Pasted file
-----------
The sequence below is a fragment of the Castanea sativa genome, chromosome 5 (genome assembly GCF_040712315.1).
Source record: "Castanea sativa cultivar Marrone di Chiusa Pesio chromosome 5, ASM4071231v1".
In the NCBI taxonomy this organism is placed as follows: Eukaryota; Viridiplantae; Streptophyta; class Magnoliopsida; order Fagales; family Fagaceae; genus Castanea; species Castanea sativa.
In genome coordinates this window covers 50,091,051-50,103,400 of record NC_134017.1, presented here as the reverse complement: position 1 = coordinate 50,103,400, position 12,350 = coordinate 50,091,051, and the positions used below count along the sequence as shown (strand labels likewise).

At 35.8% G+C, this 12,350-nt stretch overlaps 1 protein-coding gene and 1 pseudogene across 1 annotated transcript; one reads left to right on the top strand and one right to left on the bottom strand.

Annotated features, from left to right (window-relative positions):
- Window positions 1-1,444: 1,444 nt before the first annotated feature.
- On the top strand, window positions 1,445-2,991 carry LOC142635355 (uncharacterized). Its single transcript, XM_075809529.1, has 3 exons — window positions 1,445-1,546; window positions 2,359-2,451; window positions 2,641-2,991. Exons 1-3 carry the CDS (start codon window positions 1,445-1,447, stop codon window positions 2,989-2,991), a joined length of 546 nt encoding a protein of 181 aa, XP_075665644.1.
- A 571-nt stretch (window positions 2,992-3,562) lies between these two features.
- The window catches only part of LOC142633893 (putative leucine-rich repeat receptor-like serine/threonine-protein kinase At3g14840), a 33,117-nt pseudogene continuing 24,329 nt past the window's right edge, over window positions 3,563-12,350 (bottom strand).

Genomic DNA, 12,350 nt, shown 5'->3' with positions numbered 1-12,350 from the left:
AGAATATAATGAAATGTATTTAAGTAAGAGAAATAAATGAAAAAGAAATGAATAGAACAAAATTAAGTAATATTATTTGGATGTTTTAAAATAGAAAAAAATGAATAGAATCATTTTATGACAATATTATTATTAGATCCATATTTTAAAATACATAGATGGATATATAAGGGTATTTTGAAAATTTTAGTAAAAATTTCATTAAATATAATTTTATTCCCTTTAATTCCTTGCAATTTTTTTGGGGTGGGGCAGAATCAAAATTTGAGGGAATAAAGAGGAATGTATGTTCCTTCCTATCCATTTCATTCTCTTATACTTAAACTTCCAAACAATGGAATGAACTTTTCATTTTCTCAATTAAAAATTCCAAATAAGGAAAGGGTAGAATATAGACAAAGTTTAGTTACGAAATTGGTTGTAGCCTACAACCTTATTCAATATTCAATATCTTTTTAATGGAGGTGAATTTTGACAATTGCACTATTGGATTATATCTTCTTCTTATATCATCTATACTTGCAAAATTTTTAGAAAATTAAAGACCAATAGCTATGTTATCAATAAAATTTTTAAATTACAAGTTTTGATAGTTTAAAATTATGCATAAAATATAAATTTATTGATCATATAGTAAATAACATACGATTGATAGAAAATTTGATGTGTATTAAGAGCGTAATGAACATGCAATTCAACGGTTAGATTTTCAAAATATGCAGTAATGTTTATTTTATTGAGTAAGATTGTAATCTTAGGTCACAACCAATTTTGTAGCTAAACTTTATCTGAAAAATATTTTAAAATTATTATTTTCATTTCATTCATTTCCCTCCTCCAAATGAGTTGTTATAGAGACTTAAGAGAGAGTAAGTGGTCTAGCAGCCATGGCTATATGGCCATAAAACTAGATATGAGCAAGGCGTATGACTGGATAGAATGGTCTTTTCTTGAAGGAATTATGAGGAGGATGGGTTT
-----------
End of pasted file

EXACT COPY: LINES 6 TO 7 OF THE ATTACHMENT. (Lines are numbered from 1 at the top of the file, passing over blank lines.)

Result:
Annotated features, from left to right (window-relative positions):
- Window positions 1-1,444: 1,444 nt before the first annotated feature.